By Julie Rasicot
Special to the Washington Post
Thursday, January 31, 2008
Sixth-grader Sophie Chang stood in front of a computer monitor near a teacher's desk in a darkened classroom at Julius West Middle School in Rockville.
"Yeah, it's not off. That's not good," she said, flicking off the power switch and making a note on a sheet of paper.
But the lights were off and the blinds and windows closed, so she gave Room 126 a score of three points out of a possible four on a report card issued by the school's Green Team, an after-school club dedicated to promoting energy conservation among students and staff members.
Chang and fellow members of the Green Team, which meets Wednesdays, were conducting one of their regular spot-checks to find out whether teachers were taking some simple steps to conserve energy.
"Let's see if the teachers are any more efficient than they were before winter break," Green Team sponsor and science teacher Nancy Dorne said before the students, armed with report cards that they would tape to classroom doors, fanned through the hallways.
As the classrooms were being checked, about two dozen other team members collected paper, bottles and cans for recycling from blue bins outside classroom doors.
The team at Julius West is among 42 Green Teams at county middle and high schools, all organized under the school system's Green Schools program, which promotes efficient and responsible energy use, program manager Karen Anderson said.
Schools must apply to be part of the program; those that are accepted are given tools, such as light meters and infrared temperature guns, to measure energy use. Schools compete for annual awards of up to $5,000 based on a percentage of energy savings. During the 2006-07 school year, Julius West received $3,400. Four middle and four high schools received $5,000: Winston Churchill High School in Potomac; James Hubert Blake High School in Silver Spring; Damascus High School; John F. Kennedy High School in Silver Spring; Kingsview Middle School in Germantown; North Bethesda Middle School; Silver Spring International Middle School; and Tilden Middle School in Rockville,
Last year, the school system saved $1.2 million in electricity costs through conservation measures implemented by Green Teams, said Anderson, who initiated the Green Schools program five years ago.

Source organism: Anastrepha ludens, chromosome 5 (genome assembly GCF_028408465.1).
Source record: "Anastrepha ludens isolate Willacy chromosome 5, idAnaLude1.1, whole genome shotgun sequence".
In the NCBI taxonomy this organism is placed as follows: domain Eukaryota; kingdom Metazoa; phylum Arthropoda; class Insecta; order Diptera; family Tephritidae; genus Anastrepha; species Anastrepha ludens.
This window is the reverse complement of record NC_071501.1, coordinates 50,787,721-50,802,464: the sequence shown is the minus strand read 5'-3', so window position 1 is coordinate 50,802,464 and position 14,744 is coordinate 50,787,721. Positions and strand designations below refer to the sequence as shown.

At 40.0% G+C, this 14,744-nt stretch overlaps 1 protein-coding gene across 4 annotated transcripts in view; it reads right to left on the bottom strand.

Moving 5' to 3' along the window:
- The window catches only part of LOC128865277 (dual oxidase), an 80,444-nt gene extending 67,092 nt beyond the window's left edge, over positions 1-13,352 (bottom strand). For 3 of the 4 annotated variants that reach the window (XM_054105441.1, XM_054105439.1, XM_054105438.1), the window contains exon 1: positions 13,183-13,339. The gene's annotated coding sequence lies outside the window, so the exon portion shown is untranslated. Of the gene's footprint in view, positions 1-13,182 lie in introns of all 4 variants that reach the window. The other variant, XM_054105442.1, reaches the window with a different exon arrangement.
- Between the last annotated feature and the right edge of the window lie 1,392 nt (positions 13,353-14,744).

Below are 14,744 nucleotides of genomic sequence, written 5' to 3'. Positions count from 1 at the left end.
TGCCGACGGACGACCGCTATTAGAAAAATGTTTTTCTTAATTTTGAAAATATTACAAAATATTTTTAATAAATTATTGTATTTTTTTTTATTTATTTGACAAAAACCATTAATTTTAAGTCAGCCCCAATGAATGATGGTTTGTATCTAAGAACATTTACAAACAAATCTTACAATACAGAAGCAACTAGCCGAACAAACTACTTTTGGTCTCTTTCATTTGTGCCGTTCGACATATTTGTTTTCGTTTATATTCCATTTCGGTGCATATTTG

"Electricity is our most expensive fuel, and [conservation measures] can make a huge difference here," she said.
Anderson said that the measurement tools help students and staff members understand the concept of energy, which can be difficult to grasp because it isn't tangible. "But if you can measure it, it suddenly becomes real," she said.
Green teams focus on conserving energy by promoting actions such as turning off lights and computers when not in use. With the help of teams, some schools have reduced the amount of fluorescent lighting and replaced bulbs with more efficient ones.
Teachers have been given desk lamps for classrooms and offices if they pledge to turn off overhead lights for two or more hours each day. The teams also have encouraged staff to help reduce "plug-in" electricity loads by removing mini-refrigerators and microwaves from classrooms, Anderson said.
The Julius West Green Team used some of its award money to buy some desk lamps; schools are required to spend award money on promoting environmental education.
Sherwood High School's Green Team discovered how it can make a difference in the Sandy Spring's school's energy use through a project that collected data on classroom temperatures in November. The team was looking for ways to reduce energy consumption through climate control.
Team members Lindsay Blank, a junior, and Lexi Evans, a sophomore, presented the results last week during the Green Schools program's mid-year meeting in Rockville, attended by about 100 team members and sponsors from several county schools.
The team members found that Sherwood's hottest room was 97 degrees and the coldest was 67 degrees. Only seven rooms were found to be below 70 degrees; the preferred temperature range is 68 to 72 degrees, the students said.
The team published their results in the school newspaper and contacted building services staff members. Within three days, classroom temperatures were adjusted, the students reported.
"It was definitely a thing that hit home," Evans said of the team's project after the presentation.
"My English class was so hot, you'd walk in and start sweating," Blank added.
Clarksburg High School senior Neeti Goel told the group at the mid-year meeting that she wasn't disheartened about the failure of her project to convince students not to drive their cars to school. The aim of the project, "Cut out CO2," was to help reduce greenhouse gases by persuading students to use mass transit.
"Actually, I found out that it was a very difficult task to do," Goel said, explaining that no students participated in a week-long trial. Goel has decided to focus on promoting alternatives, such as carpooling and changing driving habits, as a way to reduce greenhouse gases.
"The youth of today can really help make a difference in their small grass-roots efforts," Goel said.
Students at Takoma Park Middle School also presented their team's strategies for conserving energy, including making light switch covers and posters that remind others to turn off lights and using morning announcements to provide "green tips."
"People are taking it more seriously," sixth-grader Aberham Berhanu said. "People are learning."